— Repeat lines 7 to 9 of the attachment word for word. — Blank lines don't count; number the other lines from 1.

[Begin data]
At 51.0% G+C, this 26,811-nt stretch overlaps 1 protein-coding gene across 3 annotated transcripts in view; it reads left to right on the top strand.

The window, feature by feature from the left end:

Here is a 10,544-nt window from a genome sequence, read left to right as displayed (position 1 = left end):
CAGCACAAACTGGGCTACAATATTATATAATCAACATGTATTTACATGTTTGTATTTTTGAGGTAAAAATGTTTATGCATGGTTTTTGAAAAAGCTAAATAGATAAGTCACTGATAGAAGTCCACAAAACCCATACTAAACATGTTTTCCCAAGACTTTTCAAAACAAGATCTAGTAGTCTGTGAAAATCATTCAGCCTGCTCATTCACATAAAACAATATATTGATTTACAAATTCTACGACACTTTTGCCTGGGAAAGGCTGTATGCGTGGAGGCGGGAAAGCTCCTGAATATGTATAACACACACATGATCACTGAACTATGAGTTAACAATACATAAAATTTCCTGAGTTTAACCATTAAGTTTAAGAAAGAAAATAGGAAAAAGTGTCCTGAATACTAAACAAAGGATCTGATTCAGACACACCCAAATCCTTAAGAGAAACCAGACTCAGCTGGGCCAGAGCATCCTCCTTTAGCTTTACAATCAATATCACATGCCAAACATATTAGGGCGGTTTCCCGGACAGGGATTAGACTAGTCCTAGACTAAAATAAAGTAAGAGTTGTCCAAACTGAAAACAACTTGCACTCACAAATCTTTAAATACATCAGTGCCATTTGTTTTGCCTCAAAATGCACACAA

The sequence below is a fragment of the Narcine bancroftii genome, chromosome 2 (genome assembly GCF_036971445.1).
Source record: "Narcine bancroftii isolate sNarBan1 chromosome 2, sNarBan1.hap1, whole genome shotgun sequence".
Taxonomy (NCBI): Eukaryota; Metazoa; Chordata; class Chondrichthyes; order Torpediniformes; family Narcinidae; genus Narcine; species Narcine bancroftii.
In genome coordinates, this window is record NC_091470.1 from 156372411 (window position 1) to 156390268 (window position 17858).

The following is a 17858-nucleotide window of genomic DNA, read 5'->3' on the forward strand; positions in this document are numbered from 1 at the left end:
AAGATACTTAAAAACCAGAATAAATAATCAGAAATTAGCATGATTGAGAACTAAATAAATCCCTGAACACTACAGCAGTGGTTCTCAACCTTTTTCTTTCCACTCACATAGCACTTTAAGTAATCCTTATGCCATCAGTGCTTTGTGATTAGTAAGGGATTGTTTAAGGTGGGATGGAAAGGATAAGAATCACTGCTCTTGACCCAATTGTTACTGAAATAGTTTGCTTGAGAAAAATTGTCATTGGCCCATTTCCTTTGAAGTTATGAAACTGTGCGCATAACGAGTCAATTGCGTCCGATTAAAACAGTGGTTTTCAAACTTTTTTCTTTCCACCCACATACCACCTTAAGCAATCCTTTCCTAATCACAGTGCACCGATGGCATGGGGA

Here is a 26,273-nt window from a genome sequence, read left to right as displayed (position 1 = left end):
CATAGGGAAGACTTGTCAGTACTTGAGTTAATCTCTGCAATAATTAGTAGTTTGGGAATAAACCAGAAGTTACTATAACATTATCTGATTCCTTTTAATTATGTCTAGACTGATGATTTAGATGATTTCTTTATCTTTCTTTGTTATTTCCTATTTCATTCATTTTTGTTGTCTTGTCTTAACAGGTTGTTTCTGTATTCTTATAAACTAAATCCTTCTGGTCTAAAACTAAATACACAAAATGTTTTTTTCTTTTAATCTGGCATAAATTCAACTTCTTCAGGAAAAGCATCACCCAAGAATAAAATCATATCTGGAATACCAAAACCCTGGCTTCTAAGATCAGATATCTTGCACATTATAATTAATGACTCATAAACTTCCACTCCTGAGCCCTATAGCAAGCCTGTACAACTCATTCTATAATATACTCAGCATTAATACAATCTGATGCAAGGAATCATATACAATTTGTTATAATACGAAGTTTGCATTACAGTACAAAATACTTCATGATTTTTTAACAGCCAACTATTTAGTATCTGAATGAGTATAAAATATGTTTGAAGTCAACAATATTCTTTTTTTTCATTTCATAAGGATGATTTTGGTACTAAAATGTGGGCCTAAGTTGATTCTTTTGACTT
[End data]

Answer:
Taxonomy (NCBI): Eukaryota; Metazoa; Chordata; class Chondrichthyes; order Torpediniformes; family Narcinidae; genus Narcine; species Narcine bancroftii.
In genome coordinates, this window is record NC_091470.1 from 156372411 (window position 1) to 156390268 (window position 17858).

The following is a 17858-nucleotide window of genomic DNA, read 5'->3' on the forward strand; positions in this document are numbered from 1 at the left end: